Why Did Geishas Sell Their Virginity in Historical Times?

Last Updated on January 21, 2024 by Team CrazyJackz

Japanese culture’s countless unique features remain the source of fascination to many people around the world. One of such feature is the old tradition of geisha, which leaves many in awe.

Well, the tradition of geisha is very rich in artistic and social offerings, yet the opinions about this old traditional practice vary depending on culture and one’s knowledge of Japanese traditions. In the whole journey of geisha what always sparks controversies is “mizuage,” the ceremony of offering a young woman’s virginity for a fee to a wealthy man who won the bid.

But the story behind this traditional – and no longer existing – Japanese practice is not as simple as many may think. Let’s look deeper into the world of geisha and the reasons why geishas sold their virginity in history.

Who is a Geisha?

Why Did Geishas Sell Their Virginity in Historical Times?

The history of geisha goes back to the Japanese artists of 17th century Japan, though some sources point to many older and different roots that led to their establishment. The term “geisha” originates from a Japanese word “gei” (meaning: arts) and “sha” (person). Geisha is a highly trained artist, a creative companion and a hostess. Talented and well-trained geishas are known for their ability to create a lively mood. As talented artists, geishas often perform at special gatherings, entertaining men of high social status gathered in special geisha houses.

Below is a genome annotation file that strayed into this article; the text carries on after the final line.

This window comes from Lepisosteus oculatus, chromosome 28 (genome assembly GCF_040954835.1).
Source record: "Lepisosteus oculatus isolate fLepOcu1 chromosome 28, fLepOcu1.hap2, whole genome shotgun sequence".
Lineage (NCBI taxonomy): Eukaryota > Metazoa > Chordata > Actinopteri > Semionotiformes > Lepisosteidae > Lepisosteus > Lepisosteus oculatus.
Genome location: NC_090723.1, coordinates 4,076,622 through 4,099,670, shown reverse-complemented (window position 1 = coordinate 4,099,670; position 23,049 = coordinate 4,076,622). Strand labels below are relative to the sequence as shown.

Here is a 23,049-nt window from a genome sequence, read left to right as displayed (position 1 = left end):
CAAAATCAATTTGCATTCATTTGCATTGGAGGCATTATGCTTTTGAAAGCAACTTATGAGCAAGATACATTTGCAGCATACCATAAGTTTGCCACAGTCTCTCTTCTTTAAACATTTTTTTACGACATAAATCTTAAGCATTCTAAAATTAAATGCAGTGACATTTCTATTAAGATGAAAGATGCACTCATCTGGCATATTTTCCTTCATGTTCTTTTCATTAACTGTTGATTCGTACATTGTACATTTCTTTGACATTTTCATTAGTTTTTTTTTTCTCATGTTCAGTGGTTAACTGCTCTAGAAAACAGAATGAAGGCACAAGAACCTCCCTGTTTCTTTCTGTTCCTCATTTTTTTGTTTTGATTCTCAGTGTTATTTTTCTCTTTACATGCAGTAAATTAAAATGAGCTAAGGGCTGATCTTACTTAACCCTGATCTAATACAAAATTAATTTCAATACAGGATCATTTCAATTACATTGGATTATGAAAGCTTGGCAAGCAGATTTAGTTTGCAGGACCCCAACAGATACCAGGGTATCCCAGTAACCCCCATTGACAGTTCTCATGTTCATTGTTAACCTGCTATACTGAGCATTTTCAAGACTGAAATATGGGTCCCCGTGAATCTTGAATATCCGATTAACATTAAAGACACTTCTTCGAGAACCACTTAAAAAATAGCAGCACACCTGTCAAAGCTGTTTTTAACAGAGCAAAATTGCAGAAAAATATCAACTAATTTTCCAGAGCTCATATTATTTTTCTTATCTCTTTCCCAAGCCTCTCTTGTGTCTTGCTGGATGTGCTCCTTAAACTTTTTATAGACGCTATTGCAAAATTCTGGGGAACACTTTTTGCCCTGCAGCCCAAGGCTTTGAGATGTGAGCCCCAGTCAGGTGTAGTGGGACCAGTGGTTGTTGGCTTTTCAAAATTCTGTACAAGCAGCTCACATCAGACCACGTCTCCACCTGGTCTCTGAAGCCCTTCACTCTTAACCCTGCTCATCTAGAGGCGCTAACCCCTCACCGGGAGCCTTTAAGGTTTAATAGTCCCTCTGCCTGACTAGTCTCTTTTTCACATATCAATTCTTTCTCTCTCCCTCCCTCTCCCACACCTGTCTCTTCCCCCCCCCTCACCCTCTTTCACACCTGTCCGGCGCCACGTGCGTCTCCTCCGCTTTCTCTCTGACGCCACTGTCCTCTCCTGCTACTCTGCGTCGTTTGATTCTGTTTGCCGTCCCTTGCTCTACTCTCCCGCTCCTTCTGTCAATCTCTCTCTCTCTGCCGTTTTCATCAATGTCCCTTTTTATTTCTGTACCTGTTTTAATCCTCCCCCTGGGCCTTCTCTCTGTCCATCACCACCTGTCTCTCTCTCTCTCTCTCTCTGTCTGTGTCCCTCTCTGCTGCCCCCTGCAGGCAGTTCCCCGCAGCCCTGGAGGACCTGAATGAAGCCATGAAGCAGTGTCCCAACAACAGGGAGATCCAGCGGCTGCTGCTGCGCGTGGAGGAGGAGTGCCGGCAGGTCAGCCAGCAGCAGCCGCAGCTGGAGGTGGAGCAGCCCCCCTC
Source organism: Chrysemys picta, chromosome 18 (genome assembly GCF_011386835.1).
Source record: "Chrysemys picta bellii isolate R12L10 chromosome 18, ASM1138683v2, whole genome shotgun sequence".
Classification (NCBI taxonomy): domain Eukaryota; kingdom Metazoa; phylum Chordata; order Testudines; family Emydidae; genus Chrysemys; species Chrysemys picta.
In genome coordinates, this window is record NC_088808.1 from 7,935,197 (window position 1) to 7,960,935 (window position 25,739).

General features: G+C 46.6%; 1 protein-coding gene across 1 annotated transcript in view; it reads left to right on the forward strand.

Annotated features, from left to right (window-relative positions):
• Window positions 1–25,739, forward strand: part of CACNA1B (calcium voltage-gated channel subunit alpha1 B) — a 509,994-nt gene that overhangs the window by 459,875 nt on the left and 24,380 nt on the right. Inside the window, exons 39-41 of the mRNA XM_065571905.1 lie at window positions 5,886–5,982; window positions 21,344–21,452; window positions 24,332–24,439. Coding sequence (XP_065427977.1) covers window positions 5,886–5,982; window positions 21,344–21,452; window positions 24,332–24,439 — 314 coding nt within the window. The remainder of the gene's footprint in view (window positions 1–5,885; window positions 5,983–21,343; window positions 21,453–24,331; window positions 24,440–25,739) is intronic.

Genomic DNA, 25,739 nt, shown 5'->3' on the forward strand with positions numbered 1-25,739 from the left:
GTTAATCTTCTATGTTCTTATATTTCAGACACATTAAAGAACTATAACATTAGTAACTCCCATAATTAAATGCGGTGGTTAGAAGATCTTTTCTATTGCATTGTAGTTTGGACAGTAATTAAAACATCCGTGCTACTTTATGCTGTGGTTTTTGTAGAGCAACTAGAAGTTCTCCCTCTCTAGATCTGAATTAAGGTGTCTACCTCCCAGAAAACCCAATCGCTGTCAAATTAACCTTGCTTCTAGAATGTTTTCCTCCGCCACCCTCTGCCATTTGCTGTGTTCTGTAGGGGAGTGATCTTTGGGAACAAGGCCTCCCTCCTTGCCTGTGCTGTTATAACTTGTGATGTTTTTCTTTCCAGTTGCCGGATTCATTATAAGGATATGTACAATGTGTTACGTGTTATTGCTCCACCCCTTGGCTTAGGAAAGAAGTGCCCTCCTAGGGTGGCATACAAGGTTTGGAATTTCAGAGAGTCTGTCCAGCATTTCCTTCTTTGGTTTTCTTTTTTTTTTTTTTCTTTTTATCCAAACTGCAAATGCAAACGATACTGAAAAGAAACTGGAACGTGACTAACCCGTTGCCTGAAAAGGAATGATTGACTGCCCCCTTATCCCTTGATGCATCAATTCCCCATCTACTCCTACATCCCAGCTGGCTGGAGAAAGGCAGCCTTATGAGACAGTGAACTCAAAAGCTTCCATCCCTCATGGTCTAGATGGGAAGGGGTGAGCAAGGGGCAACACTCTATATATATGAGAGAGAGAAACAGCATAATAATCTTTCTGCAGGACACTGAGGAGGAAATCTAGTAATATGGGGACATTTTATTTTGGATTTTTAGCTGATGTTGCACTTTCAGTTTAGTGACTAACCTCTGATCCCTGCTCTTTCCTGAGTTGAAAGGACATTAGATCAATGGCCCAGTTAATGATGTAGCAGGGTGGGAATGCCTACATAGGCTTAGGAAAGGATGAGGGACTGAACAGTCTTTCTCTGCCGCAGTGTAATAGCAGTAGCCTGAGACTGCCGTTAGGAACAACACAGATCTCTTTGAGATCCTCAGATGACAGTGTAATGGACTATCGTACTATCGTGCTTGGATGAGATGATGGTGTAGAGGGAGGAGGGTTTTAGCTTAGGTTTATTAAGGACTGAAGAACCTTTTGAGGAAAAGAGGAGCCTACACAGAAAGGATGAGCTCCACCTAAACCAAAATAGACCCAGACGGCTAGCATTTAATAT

For many years, the youngest girl students (such as “maiko,” the apprentice geisha in Kyoto) attend “nyokoba”, vocational schools, where they follow lessons given by experienced female mentors “okaasan” and observe older geisha. Maiko studies traditional Japanese arts – dancing, singing, playing musical instruments, poetry – and savoir-vivre, and learned how to take very good care of their appearance, which includes extensive and complicated hair styling, traditional clothing and makeup.

The most talented and skilled maikos can be promoted to the geisha status, which involves the controversial “mizuage”.

Understanding Mizuage: The Apprentice Geisha’s Transition and Loss of Virginity

The mizuage ceremony, in which a geisha transitions from maiko to geisha status, usually took place when the maiko reached the age of about 20. However, there is no exact age, as it is all linked to the specific events surrounding the girl’s life. In the past, bidding on maiko’s virginity was a part of some – not all – “mizuage” ceremonies.

Bidding was a process in which potential clients made financial offers for the right to accompany a young geisha in her first intimate sexual relationship. The details of the mizuage were often kept secret, primarily due to the importance of protecting the reputations and privacy of those involved. Women who underwent this part of “mizuage” rarely spoke publicly about their situation, and information about it was not widely available. This was mainly due to cultural conventions and social expectations, and geisha’s strong code of silence.